Thirty people in Sweden fell ill with scombroid poisoning after eating tuna from Vietnam earlier this month.
The histamine poisoning foodborne outbreak was linked to frozen tuna loins from Vietnam, via the Netherlands.
Local authorities were responsible for the outbreak investigation and tracing of food batches. The Swedish Food Agency (Livsmedelsverket) is the national contact point for Europe’s Rapid Alert System for Food and Feed (RASFF).
Mats Lindblad, from the Swedish Food Agency, said about 30 people were sick but no deaths were reported.
“Symptoms were typical for histamine poisoning and included swelling, hives, irregular heartbeat, nausea, diarrhea and vomiting,” he told Food Safety News.
“All reported cases had consumed a dish with tuna at the same restaurant. The outbreak occurred at the beginning of May. The link to the tuna loins is based on the epidemiological outbreak investigation. Samples have been taken from the incriminated batch, but results are pending.
“Thirty people is more than usual for a histamine outbreak in Sweden — normally reports of histamine food poisoning concern single cases or a few persons only. Normally the agency receives reports of around ten outbreaks or single cases each year.”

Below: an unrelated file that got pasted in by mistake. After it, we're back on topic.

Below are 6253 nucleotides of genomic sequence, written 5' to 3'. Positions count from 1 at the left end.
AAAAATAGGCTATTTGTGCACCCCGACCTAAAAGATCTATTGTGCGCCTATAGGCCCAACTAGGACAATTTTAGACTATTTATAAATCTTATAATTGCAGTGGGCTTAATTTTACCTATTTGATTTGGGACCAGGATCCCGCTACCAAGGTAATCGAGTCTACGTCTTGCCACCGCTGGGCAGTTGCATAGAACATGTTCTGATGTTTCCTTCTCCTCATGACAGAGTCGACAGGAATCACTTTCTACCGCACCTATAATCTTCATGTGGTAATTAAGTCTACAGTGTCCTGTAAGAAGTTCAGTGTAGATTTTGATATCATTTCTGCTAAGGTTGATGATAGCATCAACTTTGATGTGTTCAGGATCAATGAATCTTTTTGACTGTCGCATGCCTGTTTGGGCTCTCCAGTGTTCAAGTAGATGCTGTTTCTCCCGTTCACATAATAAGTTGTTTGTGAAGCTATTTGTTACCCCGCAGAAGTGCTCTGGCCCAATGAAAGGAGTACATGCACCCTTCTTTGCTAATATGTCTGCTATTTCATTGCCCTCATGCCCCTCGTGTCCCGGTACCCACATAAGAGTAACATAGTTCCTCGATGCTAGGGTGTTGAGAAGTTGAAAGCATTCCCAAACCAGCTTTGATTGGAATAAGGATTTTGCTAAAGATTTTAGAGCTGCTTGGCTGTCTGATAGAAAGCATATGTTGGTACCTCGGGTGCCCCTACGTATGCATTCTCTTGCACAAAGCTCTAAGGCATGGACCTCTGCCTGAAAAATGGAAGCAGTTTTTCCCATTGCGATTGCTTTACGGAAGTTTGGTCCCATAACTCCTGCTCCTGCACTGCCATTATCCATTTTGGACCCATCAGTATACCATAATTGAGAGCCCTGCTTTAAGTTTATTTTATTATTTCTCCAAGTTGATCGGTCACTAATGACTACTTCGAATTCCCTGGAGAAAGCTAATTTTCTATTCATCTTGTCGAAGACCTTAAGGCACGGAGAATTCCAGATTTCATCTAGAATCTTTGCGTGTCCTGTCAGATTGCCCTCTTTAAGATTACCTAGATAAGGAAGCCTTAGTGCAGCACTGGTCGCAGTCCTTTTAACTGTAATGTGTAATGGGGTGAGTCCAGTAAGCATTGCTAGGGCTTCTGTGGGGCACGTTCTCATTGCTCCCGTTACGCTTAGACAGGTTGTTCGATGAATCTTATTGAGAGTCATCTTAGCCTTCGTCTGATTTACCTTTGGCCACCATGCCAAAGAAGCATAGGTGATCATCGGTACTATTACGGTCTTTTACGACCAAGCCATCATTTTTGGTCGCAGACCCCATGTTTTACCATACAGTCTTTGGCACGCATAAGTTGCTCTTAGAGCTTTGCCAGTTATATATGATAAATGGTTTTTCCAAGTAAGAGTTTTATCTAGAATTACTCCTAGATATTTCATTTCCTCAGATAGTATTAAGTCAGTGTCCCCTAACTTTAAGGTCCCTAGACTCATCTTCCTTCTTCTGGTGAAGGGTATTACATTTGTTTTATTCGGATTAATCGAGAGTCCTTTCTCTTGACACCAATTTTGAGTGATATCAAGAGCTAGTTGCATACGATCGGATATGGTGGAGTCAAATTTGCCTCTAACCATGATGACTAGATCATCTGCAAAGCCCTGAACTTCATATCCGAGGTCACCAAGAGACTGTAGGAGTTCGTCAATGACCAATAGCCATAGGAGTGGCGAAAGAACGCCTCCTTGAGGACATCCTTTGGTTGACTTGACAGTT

Distribution of the frozen tuna loins also included Austria, Cyprus, Germany, Hungary, Netherlands, Poland, Romania and Slovakia, according to the RASFF portal.
Onset of histamine food poisoning symptoms can range from minutes to several hours following ingestion of toxin. Typically, the average incubation period before illness is one hour.
The most common symptoms of histamine or scombroid fish poisoning are tingling or burning sensation in the mouth, facial swelling, rash, hives and itchy skin, nausea, vomiting or diarrhea. They usually resolve within several hours without medical intervention. If symptoms are severe an individual should seek medical attention for treatment. They can be treated with antihistamines.
Production of histamine is related to mishandling of food due to storage at incorrect temperatures. Once histamine has been produced, it cannot be eliminated by normal cooking or freezing temperatures.
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